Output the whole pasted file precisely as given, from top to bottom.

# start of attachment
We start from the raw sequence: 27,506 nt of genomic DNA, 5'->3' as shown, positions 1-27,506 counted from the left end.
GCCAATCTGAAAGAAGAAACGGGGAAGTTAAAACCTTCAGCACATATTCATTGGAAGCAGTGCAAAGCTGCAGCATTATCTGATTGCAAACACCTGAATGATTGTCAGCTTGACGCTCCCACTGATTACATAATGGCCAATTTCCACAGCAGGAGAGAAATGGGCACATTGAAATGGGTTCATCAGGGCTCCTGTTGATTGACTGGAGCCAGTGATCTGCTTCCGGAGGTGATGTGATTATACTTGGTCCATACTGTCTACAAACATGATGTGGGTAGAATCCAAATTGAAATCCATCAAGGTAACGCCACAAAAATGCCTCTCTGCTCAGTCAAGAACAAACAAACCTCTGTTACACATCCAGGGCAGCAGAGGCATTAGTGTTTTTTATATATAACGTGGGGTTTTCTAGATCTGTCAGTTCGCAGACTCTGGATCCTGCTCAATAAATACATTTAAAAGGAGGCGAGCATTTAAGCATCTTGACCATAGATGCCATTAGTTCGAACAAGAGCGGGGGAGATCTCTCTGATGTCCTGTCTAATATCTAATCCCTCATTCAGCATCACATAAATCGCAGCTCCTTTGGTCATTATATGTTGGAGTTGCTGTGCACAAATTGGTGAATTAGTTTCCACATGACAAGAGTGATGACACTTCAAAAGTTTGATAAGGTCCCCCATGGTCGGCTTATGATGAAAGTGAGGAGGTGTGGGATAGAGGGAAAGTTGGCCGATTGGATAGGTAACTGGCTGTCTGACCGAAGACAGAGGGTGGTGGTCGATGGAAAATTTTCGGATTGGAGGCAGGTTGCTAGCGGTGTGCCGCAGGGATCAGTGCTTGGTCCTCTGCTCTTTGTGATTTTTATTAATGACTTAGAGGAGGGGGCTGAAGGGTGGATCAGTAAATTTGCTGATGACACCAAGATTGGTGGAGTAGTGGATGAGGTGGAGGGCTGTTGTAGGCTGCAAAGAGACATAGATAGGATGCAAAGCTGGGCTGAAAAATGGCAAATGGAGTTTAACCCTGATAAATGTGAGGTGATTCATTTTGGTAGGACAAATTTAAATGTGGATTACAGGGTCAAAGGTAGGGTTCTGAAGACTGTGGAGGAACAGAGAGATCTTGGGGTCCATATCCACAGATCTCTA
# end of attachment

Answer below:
We start from the raw sequence: 27,506 nt of genomic DNA, 5'->3' as shown, positions 1-27,506 counted from the left end.
GCCAATCTGAAAGAAGAAACGGGGAAGTTAAAACCTTCAGCACATATTCATTGGAAGCAGTGCAAAGCTGCAGCATTATCTGATTGCAAACACCTGAATGATTGTCAGCTTGACGCTCCCACTGATTACATAATGGCCAATTTCCACAGCAGGAGAGAAATGGGCACATTGAAATGGGTTCATCAGGGCTCCTGTTGATTGACTGGAGCCAGTGATCTGCTTCCGGAGGTGATGTGATTATACTTGGTCCATACTGTCTACAAACATGATGTGGGTAGAATCCAAATTGAAATCCATCAAGGTAACGCCACAAAAATGCCTCTCTGCTCAGTCAAGAACAAACAAACCTCTGTTACACATCCAGGGCAGCAGAGGCATTAGTGTTTTTTATATATAACGTGGGGTTTTCTAGATCTGTCAGTTCGCAGACTCTGGATCCTGCTCAATAAATACATTTAAAAGGAGGCGAGCATTTAAGCATCTTGACCATAGATGCCATTAGTTCGAACAAGAGCGGGGGAGATCTCTCTGATGTCCTGTCTAATATCTAATCCCTCATTCAGCATCACATAAATCGCAGCTCCTTTGGTCATTATATGTTGGAGTTGCTGTGCACAAATTGGTGAATTAGTTTCCACATGACAAGAGTGATGACACTTCAAAAGTTTGATAAGGTCCCCCATGGTCGGCTTATGATGAAAGTGAGGAGGTGTGGGATAGAGGGAAAGTTGGCCGATTGGATAGGTAACTGGCTGTCTGACCGAAGACAGAGGGTGGTGGTCGATGGAAAATTTTCGGATTGGAGGCAGGTTGCTAGCGGTGTGCCGCAGGGATCAGTGCTTGGTCCTCTGCTCTTTGTGATTTTTATTAATGACTTAGAGGAGGGGGCTGAAGGGTGGATCAGTAAATTTGCTGATGACACCAAGATTGGTGGAGTAGTGGATGAGGTGGAGGGCTGTTGTAGGCTGCAAAGAGACATAGATAGGATGCAAAGCTGGGCTGAAAAATGGCAAATGGAGTTTAACCCTGATAAATGTGAGGTGATTCATTTTGGTAGGACAAATTTAAATGTGGATTACAGGGTCAAAGGTAGGGTTCTGAAGACTGTGGAGGAACAGAGAGATCTTGGGGTCCATATCCACAGATCTCTA